New chapter begins at Savannah Harbor project – updating maps of ocean shoals
By David Pendered
A new chapter is about to begin in the process of deepening the Savannah Harbor to accommodate massive ships that are arriving from the expanded Panama Canal. It involves updating the maps of shoals that are based on data collected before World War II.
The federal government is preparing to conduct a survey of the Atlantic Ocean near the state port in Savannah. The purpose is to increase the safety of the huge vessels that are expected to arrive now that the expanded Panama Canal has opened.
Savannah already has served the first of these goliath tankers.
The brand new ship built in China passed through the canal on July 2. By July 13, she had docked in Savannah and commenced to move more than 3,000 containers. The MOL Benefactor sailed north to the port of New Jersey/New York and now is steaming back toward the canal, where she’s due to arrive in this week, according to records kept by fleetmon.com.
Fully loaded, the Benefactor needs more than 45 feet of water depth to float. Evidently, she was not fully loaded or she likely could not have made it into the Savannah port, which has a depth of 42 feet. Not even a pilot could make that trip; a pilot is a local captain who boards a vessel at sea and guides her to port.
For a vessel of this size, the Atlantic Ocean is somewhat shallow on the approach to Savannah. The pilot boarding area now is about 45 feet deep. The water isn’t much deeper seaward of the boarding area, according to a NOAA chart.
This scenario is part of the reason that NOAA wants to update the maps, or charts, of the area that ship captains rely on to avoid shallow water as they approach the river, according to NOAA, the National Oceanic and Atmospheric Administration.
Surveys of the area off the Savannah River date to pre-1940, according to NOAA. Current charts have been updated with anecdotal information, but not with a full survey.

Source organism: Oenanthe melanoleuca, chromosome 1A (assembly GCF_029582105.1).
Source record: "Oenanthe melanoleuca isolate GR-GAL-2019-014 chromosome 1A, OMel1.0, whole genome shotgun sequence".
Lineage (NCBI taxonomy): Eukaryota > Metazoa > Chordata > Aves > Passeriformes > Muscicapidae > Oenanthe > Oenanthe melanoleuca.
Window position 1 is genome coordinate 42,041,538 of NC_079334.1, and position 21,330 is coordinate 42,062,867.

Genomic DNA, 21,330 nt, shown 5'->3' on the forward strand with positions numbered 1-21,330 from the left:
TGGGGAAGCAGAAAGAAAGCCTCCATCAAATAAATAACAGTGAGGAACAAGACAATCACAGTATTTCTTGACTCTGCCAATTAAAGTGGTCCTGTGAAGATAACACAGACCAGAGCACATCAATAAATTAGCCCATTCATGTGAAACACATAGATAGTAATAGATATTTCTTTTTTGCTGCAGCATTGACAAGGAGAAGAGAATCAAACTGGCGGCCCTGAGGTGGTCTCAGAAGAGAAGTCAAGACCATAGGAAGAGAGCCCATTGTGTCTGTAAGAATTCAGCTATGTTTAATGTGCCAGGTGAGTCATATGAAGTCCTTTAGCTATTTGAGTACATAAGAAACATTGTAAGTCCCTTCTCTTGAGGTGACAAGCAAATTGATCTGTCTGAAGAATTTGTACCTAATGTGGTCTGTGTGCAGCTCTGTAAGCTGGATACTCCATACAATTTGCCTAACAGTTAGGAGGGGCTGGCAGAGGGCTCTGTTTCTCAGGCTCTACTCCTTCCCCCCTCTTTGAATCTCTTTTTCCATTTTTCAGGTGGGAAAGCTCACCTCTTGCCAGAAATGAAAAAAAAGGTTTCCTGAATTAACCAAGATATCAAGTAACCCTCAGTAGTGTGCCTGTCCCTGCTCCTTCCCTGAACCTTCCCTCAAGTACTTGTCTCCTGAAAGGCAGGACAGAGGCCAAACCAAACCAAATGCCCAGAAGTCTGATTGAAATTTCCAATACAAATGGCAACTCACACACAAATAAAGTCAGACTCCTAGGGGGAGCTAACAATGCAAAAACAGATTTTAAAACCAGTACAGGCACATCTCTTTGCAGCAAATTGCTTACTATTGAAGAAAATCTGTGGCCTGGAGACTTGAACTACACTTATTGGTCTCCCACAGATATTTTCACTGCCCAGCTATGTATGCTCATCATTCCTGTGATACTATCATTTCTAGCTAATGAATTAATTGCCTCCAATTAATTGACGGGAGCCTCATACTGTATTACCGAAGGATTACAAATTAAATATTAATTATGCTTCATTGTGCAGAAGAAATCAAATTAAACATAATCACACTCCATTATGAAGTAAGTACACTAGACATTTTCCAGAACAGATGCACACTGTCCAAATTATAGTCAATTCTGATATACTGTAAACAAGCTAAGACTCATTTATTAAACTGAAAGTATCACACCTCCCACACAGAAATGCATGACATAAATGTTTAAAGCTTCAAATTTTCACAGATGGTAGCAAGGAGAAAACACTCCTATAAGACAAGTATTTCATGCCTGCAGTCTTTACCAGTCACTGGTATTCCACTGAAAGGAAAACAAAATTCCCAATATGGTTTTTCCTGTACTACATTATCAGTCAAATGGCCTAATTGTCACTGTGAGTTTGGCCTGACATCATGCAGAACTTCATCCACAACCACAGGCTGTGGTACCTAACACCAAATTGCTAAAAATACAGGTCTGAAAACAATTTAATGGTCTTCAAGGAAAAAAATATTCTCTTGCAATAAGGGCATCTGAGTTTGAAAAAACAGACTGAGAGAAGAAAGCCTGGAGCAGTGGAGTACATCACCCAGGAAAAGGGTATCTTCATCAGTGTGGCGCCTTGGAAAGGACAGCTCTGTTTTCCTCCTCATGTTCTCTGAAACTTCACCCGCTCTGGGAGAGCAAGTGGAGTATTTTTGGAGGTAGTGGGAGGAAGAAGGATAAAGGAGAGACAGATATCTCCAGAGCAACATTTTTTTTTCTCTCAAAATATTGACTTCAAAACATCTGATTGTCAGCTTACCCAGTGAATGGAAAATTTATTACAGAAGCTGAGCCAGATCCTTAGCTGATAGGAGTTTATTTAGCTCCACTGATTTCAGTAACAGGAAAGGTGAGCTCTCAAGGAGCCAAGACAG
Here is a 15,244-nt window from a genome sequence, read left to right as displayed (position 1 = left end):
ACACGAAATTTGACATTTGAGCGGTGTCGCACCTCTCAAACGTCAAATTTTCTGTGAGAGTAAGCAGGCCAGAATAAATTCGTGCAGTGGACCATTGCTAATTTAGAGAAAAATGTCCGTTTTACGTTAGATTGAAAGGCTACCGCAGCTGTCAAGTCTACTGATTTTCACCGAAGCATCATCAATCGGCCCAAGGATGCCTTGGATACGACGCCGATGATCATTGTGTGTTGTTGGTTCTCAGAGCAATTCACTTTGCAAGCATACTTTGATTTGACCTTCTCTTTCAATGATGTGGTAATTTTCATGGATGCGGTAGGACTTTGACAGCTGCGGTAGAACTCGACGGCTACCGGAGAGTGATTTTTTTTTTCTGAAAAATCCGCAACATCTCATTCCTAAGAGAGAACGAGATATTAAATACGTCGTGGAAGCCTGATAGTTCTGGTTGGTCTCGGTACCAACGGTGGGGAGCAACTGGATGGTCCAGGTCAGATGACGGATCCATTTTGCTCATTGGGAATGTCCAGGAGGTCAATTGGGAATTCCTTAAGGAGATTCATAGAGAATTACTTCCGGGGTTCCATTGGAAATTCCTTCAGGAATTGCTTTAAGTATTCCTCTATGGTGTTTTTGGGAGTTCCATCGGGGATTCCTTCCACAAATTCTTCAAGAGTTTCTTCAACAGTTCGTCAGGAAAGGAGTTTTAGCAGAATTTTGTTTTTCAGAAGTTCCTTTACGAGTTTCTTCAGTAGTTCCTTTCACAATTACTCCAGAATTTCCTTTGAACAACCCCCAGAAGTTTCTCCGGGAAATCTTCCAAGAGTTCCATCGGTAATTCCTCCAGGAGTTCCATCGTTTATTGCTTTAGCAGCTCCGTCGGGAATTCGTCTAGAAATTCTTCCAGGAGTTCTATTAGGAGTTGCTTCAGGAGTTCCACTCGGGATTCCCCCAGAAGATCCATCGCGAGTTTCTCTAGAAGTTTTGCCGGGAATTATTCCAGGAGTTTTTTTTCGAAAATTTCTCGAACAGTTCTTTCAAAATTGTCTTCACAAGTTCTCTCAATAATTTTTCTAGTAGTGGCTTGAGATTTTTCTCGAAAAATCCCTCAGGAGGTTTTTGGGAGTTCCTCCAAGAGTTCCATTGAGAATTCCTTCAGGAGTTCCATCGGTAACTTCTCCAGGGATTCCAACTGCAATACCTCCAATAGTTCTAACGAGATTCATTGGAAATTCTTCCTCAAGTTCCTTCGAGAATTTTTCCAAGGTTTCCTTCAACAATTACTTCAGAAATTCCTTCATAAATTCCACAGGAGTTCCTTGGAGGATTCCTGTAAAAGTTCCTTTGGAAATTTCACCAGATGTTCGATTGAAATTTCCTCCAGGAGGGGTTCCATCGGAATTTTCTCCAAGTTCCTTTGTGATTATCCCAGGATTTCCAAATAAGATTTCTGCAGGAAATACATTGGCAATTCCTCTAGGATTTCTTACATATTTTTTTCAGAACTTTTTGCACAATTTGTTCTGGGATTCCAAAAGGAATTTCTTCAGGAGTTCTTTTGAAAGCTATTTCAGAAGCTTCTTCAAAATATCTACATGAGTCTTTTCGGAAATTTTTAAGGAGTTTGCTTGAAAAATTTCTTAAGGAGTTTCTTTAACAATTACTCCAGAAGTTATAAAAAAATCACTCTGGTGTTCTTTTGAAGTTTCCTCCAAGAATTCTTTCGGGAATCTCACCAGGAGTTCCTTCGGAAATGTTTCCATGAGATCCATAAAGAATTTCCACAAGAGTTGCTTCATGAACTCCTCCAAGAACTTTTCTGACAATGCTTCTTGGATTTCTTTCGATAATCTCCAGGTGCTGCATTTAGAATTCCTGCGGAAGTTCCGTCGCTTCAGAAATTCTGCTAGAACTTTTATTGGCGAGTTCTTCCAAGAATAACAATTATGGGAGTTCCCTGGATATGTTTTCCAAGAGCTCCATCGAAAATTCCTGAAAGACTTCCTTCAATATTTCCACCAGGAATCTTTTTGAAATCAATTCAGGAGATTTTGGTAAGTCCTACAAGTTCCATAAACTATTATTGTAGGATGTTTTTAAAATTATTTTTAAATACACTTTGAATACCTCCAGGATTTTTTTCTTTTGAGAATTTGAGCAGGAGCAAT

To put that timeframe in perspective, portions of the Gulf of Mexico have not been surveyed since they were first surveyed in the 1800s using lead line technology. The process required a crewman to throw a weighted line into the water and mark the depth where the weight felt like it had hit bottom.
The survey off Tybee Island is being conducted for two reasons.
First, the Savannah Harbor Expansion Project will increase the authorized depth of the harbor from 42 to 47 feet. Updated soundings will ensure that charts provide correct under-keel clearance information for the larger and deeper-draft boats that will enter and exit the harbor, according to NOAA.
Second, a 2012 report by NOAA classified the Savannah area as second of five priorities to be resurveyed because they are “navigationally significant.” The first priority went to shipping tonnage and trends. Second went to vintage of surveys in the area. Right down to fifth, which is based on requests from the marine community.
A segment of the Georgia coastline near Jekyll Island already is being surveyed because of requests from the marine community. It was last surveyed in the early 1900s.
St. Andrew Sound separates Jekyll from Cumberland Island. NOAA said the area has significant traffic from small boats, tugs and barges. Boats frequently run aground on shallows that aren’t on the chart. The NOAA manager in the area has received several requests for a modern survey. The 16-month survey commenced in March.
The survey off Tybee Island is slated to begin in October.
The NOAA ship Thomas Jefferson is to spend 45 days surveying an area that covers 90 square nautical miles. The tract is located east of Tybee Island, and most of it is south of the mouth of the Savannah River.
The Thomas Jefferson is based in Norfolk, Va. The ship is 208 feet long and can carry a crew of 34, plus four scientists, according to a description by NOAA. The boat uses electronic devices to measure depths and is equipped to drag a dredge along the sea bottom to collect sediments that indicate what’s down there.
The ship’s three most recent surveys were conducted near Boston, Virginia Beach, and Charleston, according to NOAA.